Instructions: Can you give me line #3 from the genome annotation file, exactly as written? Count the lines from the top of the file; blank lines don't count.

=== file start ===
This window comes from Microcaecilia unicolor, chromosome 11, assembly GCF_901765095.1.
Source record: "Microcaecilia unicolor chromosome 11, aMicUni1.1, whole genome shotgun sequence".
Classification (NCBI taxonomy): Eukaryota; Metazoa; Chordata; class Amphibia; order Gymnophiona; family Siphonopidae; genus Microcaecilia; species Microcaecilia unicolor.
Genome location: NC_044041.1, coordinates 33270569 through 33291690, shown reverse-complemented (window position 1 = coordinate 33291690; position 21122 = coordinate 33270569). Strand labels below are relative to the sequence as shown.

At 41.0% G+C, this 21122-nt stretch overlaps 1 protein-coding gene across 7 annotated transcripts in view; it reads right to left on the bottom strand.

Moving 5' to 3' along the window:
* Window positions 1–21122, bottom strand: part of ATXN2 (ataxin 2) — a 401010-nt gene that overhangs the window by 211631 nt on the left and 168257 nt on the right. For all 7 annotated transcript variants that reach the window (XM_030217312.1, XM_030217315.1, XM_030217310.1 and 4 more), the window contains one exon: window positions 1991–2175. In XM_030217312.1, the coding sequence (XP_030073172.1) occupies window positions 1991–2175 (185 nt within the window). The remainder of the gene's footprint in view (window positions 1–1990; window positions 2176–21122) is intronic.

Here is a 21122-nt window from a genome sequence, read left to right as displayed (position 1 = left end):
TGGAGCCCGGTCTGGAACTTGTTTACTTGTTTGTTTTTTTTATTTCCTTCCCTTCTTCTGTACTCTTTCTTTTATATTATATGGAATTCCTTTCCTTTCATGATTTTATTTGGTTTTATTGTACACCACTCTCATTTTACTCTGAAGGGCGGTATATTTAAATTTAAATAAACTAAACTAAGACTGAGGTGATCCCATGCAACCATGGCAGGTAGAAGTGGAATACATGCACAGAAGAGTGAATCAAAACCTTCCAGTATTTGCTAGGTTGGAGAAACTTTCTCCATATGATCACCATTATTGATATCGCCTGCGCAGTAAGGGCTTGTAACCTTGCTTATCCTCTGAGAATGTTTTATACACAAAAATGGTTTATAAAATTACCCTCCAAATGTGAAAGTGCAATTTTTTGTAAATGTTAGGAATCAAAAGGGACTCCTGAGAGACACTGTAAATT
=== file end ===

Classification (NCBI taxonomy): Eukaryota; Metazoa; Chordata; class Amphibia; order Gymnophiona; family Siphonopidae; genus Microcaecilia; species Microcaecilia unicolor.